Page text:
Linking Multiple Minds Could Help Damaged Brains Heal

Monkeys and rats hooked up as “brainets” may lead to innovative treatments for Parkinson’s, paralysis and more

Brain-to-brain interfaces may soon be a therapeutic technique. Nixxphotography/iStock

If someone has a damaged kidney, a donor can give them a spare organ so both people can live. Now, what if you could do something similar for a friend with a failing brain?

In recent lab experiments, Miguel Nicolelis and his colleagues melded together the brains of multiple monkeys and rats to function as “brainets”—shared networks able to cooperatively manipulate a virtual arm and make calculations and decisions. Nicolelis hopes that linking human brains this way could unleash a powerful new suite of neurological tools that might help heal people with ailments from Parkinson's to paralysis.

“We are trying a completely new field of brain rehabilitation,” explains Nicolelis, director of Duke University's Center for Neuroengineering. “We are going to try to act on the circuits of the brain and actually improve the functional activity of the brain.”

“We tend to forget that the brain is one of the most computationally powerful devices ever developed,” adds Andrea Stocco of the University of Washington, who wasn't involved in the research. “For the things that it's been developed to do, like making sense of a scene we see for the first time or controlling complex movements of our limbs, it's just unbeatable. Now Nicolelis shows we can combine the computational power that the brain has to possibly solve the kinds of ill-defined problems that are really hard for our software but easy for our biological hardware, our neurons, to solve.”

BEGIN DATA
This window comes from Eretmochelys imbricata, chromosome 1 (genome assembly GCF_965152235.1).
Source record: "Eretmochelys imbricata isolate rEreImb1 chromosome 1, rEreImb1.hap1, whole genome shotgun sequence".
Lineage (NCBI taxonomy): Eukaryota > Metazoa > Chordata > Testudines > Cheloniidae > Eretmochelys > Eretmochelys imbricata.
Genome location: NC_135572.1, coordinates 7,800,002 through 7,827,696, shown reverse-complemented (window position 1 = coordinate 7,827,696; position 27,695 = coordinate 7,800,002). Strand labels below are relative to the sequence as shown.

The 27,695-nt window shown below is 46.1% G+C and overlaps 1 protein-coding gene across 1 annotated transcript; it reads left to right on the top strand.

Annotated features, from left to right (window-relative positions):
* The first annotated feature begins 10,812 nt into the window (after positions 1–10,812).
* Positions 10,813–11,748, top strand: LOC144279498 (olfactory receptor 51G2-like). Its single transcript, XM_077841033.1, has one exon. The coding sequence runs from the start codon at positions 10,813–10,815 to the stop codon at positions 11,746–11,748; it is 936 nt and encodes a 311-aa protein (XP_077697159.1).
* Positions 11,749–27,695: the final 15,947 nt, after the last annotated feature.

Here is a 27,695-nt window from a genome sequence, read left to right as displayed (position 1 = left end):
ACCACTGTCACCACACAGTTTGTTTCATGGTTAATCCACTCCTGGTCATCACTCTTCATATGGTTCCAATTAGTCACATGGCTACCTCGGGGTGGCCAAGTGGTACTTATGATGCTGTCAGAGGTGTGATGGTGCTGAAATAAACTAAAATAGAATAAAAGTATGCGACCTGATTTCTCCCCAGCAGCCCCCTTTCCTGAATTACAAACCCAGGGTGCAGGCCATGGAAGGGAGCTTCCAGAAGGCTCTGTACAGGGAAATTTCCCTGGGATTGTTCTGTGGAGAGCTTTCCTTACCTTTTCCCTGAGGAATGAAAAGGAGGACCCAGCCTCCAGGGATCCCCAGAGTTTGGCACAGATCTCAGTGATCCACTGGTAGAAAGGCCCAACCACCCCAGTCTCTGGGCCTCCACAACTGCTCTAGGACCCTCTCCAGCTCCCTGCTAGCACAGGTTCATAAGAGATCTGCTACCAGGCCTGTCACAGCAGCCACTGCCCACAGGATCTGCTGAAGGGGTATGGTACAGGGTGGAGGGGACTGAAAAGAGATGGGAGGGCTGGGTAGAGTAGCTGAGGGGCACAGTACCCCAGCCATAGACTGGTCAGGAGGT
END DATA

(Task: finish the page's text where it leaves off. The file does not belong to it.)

Brain-machine interfaces have been around for about two decades, and the technology is finding uses in a variety of medical treatments. For instance, some devices use the brain's electrical output, translated by a computer, to allow people to control prosthetics or manipulate a wheelchair. But previous work involved just a single operator. Nicolelis hoped to learn if more than one subject could work together as a shared brain-machine interface to enhance neural activity.

His team fitted three monkeys with implanted electrodes that monitored and recorded neural activity, which could then be combined by a computer. The monkeys were stationed in separate rooms, each with a digital display on which the monkey could use its brain-machine interface to manipulate a virtual arm toward a reward. In some tests, the monkeys shared control of the arm, while in others each one controlled movement in a particular direction. None of the animals knew they were collaborating to move the arm. Amazingly, they not only accomplished the task, they improved with practice. 

“It turns out, apparently, that just by having visual feedback and getting a reward for performing an action, these animals can actually synchronize their brains, and they can learn to meet the demands of a particular task,” says Nicolelis, whose team described the results last week in Scientific Reports